You’d like to get some information about the city while sightseeing? Join one of the daily free guided walking tours starting every day at 11am or 2pm at Rådhuspladsen! They also have an alternative tour of Christianshavn, including Freetown Christiania. Alternatively, download an app for self-guided walking tours.

Be sure to watch the changing of the guards at Amalienborg Castle! They walk every day at 11:30 from Rosenborg Castle through the city center and up Strøget, and then change at Amalienborg with an elaborate ceremony. If the Queen is home, there will be music, too.


Spend time

In the summer, it’s always great to go for a swim in one of the harbor baths. There are four in the Copenhagen area, and two of them are in the city center. They are open to the public and free. If you’re in the mood for some beach time, head out to Amager Strand or Svanemølle Strand.

Copenhagen has plenty of green spaces, and parks always invite for a picnic or just to hang out and enjoy the sun a little bit. In Frederiksberg Gardens, you will also have a view to Copenhagen Zoo’s elephant enclosure, without actually having to pay the zoo’s admission.

Another free attraction is Freetown Christiania, which is definitely worth a visit. It’s a very alternative, hippie neighborhood, governed by its own law, and very colorful and diverse. They also have some cafes and food places which are very affordable.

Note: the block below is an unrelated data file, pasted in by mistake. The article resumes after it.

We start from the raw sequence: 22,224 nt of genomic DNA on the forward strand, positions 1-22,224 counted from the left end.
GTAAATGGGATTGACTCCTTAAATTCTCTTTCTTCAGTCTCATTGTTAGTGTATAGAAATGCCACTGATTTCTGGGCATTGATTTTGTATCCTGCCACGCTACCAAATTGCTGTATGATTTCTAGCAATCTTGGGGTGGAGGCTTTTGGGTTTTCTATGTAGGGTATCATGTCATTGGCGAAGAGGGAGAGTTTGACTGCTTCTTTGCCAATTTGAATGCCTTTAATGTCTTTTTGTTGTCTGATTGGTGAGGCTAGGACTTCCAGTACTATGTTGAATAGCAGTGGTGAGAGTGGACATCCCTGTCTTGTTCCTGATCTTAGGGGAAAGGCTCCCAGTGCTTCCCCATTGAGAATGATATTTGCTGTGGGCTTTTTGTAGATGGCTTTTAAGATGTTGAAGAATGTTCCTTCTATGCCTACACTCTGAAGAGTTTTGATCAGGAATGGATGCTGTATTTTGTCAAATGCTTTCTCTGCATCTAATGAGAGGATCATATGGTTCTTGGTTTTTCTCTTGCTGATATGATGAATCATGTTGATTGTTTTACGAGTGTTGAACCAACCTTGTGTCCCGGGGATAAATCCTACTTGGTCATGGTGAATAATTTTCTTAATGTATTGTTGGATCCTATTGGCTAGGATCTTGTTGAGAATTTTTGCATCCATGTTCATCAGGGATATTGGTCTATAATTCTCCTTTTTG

A little outside the city, near Klampenborg station, lies Dyrehaven, the deer park, a large public park and woods space where you’ll get the chance to see some free roaming deer and other animals. Attached to the park is amusement park Bakken, which offers rides and carnival attractions (admission is free, but they charge extra for rides).


Eat and drink

Copenhagen has some great and even world-famous restaurants (noma), but eating out can generally get pricey really fast. Make sure you don’t fall for one of the tourist traps in the city center, they are mostly not very good! If you just want a quick snack, you might want to stop by one of the hot dog stands, but keep in mind that one hot dog might not be enough to replace a whole meal if you’re hungry. A good roundup of budget food in Copenhagen can be found here.

If you want to try the famous “New Nordic” cuisine but don’t want to go for the super pricey options like Michelin-starred noma or Geranium, I recommend Oliver And The Black Circus or Almanak in The Standard at Nyhavn, which both serve delicious food for more reasonable prices.